The CHP recently joined with other national law enforcement agencies in
promoting "Drowsy Driving Prevention Week."
According to the Centers for Disease Control, a driver who has been awake
for 18 consecutive hours is equally as impaired as a driver with a BAC
of .05; after 24 consecutive hours, it's like driving with a .10 BAC.
In California in 2012, there were 3,900 collisions involving drowsy drivers.
These collisions injured 2,100 people injured and
Daydreaming, trouble remembering the last few miles, missing an exit and
disconnected thoughts are all telltale signs of drowsiness.
Most everyone realizes that driving under the influence is very dangerous.
But did you know that driving while texting is
six times more deadly than DUI (although it's also true that if you quit texting you're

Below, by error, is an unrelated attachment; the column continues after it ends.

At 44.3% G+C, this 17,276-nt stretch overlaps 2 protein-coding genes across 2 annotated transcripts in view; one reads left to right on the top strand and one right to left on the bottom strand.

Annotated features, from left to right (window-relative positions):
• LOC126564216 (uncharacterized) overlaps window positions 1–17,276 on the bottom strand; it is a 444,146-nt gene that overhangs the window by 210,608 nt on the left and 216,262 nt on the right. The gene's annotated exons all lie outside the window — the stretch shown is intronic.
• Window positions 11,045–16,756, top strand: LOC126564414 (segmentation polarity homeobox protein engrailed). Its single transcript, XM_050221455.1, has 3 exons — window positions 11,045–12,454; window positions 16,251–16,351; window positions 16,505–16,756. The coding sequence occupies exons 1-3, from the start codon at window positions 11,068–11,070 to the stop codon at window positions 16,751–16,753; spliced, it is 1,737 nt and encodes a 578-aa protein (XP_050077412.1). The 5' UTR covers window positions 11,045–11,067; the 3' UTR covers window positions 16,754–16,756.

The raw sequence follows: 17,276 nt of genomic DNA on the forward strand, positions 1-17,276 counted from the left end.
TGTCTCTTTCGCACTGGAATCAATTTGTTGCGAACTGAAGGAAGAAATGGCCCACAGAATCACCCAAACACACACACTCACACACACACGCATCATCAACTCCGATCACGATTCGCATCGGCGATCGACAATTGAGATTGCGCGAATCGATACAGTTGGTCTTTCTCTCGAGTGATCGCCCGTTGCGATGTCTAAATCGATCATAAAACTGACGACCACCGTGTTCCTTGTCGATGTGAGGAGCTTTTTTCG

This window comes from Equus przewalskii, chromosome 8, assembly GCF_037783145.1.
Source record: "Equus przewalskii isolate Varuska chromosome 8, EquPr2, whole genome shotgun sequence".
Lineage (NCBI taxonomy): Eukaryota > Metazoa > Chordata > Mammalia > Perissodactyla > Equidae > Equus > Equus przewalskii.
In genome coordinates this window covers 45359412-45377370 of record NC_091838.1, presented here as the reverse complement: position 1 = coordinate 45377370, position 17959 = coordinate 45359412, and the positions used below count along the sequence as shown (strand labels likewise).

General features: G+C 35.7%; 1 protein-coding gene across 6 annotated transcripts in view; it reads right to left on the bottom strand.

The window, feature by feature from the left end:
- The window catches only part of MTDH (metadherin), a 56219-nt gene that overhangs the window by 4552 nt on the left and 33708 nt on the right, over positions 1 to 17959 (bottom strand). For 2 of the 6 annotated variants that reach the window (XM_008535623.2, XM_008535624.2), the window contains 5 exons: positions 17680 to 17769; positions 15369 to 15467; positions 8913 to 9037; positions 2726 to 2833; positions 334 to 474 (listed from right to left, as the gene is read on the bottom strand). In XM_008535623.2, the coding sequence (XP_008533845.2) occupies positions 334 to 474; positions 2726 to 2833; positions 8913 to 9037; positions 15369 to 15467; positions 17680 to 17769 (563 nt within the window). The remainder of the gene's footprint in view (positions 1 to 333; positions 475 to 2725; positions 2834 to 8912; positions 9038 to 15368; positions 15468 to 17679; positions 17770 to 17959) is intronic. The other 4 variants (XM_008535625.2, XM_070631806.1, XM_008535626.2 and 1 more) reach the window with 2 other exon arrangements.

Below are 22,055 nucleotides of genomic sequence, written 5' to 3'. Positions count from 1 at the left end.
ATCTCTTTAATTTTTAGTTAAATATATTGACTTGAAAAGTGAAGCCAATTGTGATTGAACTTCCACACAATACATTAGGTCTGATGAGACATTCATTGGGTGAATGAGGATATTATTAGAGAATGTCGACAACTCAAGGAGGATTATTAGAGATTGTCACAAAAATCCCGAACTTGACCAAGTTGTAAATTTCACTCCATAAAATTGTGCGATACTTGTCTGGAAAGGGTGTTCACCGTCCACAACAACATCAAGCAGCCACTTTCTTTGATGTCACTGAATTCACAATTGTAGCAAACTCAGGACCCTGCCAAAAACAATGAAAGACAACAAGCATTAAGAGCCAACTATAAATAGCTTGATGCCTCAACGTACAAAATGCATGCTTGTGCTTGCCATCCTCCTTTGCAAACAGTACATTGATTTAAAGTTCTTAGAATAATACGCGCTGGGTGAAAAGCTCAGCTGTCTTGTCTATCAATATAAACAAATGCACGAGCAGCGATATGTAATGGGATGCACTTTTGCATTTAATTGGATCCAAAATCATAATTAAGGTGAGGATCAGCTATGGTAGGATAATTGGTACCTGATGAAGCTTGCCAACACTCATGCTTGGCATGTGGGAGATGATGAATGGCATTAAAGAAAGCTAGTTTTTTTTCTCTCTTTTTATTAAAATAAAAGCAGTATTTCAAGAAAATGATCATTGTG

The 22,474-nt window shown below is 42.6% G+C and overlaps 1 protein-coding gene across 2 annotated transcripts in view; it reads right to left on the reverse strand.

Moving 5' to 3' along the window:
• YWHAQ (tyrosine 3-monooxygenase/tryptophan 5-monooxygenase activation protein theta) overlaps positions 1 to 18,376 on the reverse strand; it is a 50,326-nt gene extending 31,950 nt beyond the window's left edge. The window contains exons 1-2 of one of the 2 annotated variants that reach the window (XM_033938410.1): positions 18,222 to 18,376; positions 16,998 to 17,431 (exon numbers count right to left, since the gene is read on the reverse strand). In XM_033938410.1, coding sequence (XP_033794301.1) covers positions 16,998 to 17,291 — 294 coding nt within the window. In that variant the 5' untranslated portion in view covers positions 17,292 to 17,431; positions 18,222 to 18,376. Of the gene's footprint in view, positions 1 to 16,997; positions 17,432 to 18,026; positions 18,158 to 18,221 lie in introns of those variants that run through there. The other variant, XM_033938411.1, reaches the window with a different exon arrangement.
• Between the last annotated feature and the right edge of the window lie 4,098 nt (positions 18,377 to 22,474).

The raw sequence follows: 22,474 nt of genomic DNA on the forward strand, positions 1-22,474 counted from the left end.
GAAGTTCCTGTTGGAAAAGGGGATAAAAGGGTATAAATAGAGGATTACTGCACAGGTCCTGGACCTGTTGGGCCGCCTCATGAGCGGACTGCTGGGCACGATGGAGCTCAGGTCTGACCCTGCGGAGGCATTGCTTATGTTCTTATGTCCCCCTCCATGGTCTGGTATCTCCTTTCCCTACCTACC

back to normal, but if you quit drinking, you're still drunk). Moreover,
while DUI deaths have decreased over 50 percent since the 1980s, non-alcohol
related traffic fatalities have moved in the other direction, and increased
78 percent in the same period.
In response, California and most other states have banned texting while
driving, mostly because it's considered the most dangerous form of
distracted driving. When they text, motorists take their hands off the
wheel, their eyes off the road and their minds off the road.
But the California ban,
VC 23123, has some fairly large loopholes. The biggest one is the definition of
"cell phone use." Courts have held that using an app is not
"texting" within the meaning of the statute. An attorney practicing
in Tulare County can use arguments like this one to get the penalties
reduced, or even get the case thrown out, if you are cited for violating
the cell phone law.